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                  Google Tasks

                  Google Tasks is a web app that’s built into Gmail. To see it, click on Mail in the top left corner of the Gmail screen, and a drop-down menu will appear from which you can select Tasks. It’s a simple task management tool in which you can create different tasks, check them off, and organize due dates for each assignment. It’s a basic task management tool—the main bonus being that it integrates with Google calendars quite easily to synchronize your tasks that have due dates assigned to them.

                  Reminders

                    Reminders is a default to-do app that comes with your Mac, iPhone, iPod or iPad. It’s a task management tool that integrates with the alarm system of your device. It’s easy to use and simple to create a list of tasks that need handling, with a default view for today, and the ability to create repeating tasks. This app is only available on Apple devices.

                    Toodledo

                      Toodledo is another one of the task management app specialists. Focused on productivity, it has 5 levels of priority for your tasks and has most of the same features as the other task management tools listed earlier. Like some of this others, this app uses folders for different lists, so you can move tasks into different folders to organize the assignments you have to complete. It provides multiple views that you can select to organize your tasks by due date, calendar, folders, or priority. This app also has a notebook feature in which you can create different types of notes, but unlike Evernote, it uses HTML markup for formatting the notes. It’s available on iOS and web, and there are a bunch of third party apps on Blackberry and Android that integrate with Toodledo.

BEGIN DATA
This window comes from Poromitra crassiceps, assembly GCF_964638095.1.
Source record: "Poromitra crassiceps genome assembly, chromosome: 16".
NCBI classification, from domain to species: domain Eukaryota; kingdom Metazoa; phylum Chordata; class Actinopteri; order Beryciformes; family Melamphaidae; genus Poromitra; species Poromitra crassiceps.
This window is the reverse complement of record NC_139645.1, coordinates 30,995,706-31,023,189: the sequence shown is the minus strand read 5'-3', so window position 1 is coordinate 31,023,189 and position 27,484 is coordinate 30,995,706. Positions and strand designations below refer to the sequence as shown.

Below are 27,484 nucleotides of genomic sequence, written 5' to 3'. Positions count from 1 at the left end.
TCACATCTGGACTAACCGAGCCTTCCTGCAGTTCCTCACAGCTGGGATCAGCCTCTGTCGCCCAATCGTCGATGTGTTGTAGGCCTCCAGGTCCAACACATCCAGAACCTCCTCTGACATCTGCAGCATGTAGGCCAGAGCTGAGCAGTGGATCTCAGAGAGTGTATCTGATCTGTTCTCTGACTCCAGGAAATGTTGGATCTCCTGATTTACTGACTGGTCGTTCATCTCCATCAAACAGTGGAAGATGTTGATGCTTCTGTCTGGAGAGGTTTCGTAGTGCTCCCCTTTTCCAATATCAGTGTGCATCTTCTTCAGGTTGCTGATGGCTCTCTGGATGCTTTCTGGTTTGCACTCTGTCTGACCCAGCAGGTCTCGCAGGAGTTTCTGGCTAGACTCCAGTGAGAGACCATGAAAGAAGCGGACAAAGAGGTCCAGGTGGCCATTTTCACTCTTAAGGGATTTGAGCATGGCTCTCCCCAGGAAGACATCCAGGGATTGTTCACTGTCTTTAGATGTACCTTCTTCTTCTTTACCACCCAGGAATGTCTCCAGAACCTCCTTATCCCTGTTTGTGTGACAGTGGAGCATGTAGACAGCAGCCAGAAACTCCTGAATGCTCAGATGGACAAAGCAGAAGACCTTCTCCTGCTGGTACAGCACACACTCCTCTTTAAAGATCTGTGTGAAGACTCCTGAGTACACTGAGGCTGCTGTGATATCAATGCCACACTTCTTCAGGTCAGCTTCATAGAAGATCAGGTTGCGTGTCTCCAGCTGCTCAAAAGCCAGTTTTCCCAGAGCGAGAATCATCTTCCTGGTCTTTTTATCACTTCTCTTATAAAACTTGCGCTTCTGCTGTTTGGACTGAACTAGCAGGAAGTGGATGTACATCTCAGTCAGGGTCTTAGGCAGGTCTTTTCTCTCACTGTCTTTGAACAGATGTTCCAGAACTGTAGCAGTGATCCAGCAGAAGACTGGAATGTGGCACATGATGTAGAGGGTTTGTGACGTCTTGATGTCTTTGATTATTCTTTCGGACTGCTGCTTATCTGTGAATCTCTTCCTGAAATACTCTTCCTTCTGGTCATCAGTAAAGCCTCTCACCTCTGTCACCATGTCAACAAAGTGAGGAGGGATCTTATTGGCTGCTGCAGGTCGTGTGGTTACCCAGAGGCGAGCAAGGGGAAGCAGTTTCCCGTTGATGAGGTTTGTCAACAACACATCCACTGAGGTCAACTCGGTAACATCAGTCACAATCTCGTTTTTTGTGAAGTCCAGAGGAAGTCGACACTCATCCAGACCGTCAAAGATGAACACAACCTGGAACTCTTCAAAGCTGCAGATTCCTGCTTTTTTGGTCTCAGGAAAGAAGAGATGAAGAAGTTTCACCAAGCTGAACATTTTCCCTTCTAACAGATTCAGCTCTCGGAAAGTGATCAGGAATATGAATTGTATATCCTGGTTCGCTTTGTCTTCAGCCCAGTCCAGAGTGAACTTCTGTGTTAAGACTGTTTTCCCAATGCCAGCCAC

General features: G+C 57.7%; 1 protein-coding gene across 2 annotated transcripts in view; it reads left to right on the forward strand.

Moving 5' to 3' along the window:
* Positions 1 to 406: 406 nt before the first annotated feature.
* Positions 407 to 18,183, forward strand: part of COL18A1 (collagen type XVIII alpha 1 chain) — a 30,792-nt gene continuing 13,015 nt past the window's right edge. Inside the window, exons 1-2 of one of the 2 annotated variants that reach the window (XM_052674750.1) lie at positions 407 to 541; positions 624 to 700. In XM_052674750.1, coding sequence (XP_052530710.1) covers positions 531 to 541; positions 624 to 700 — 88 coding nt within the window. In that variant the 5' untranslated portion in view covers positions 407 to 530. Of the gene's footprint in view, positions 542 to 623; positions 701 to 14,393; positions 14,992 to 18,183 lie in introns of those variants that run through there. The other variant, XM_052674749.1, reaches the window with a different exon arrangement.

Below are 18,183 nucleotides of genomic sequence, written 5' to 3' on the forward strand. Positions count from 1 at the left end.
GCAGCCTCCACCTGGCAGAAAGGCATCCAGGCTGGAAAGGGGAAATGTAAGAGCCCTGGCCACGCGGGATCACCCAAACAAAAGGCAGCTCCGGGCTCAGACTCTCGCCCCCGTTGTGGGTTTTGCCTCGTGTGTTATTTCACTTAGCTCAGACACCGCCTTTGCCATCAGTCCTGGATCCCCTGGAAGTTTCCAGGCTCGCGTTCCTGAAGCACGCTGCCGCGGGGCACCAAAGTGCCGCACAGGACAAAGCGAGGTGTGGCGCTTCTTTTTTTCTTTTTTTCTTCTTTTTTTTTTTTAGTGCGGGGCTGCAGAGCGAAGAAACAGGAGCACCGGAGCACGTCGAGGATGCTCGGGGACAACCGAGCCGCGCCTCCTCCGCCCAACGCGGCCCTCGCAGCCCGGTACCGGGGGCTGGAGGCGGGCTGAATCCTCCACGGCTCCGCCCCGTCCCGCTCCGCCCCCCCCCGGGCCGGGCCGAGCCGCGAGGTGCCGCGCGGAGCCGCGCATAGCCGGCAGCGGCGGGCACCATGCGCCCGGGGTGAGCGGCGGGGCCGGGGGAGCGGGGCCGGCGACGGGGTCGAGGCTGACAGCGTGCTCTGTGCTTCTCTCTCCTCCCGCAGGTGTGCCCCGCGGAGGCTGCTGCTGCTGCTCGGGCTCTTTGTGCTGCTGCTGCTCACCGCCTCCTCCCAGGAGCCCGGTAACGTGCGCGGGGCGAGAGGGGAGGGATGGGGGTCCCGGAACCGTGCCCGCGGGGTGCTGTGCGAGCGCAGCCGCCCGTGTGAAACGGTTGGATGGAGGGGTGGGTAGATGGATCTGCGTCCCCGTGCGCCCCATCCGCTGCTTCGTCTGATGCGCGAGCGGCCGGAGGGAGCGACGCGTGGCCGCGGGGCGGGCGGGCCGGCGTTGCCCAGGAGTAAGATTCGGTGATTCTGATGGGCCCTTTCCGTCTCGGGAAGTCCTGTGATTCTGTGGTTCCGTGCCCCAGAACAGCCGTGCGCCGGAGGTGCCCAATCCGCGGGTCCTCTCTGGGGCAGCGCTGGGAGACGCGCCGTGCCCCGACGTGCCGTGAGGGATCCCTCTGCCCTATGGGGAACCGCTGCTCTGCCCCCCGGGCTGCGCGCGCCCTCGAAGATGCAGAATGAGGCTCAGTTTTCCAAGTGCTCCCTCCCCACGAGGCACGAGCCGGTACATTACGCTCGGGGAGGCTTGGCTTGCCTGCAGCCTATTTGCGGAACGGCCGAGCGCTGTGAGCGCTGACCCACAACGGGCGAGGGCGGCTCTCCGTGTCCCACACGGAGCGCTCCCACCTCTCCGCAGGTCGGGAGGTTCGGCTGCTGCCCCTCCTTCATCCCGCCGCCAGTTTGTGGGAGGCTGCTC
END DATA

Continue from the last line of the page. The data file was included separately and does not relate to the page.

Which App is Right for You?

                      If you only ever create task lists, there is a plethora of apps beyond those listed here that you can use. Most of them accomplish the job quite well, so your preference will depend a lot on your existing task-making habits and the aesthetic of the app itself. The features that most have in common are generally due dates, and task prioritization. There are some slight differences in them, however, as some apps will use numbering for prioritization (like Toodledo) whilst others will use color (Remember the Milk, Todoist, any.do). Due dates are also used as method of prioritization ( by Wunderlist, Reminders, Google Tasks, and Asana).

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                      Task sub-lists are another feature differentiation:  Workflowy is particularly optimized for nesting and creating sublists, as are Asana and any.do. In terms of collaboration and assigning tasks to team members, Asana is specficially designed with this in mind and is much more convenient for group projects.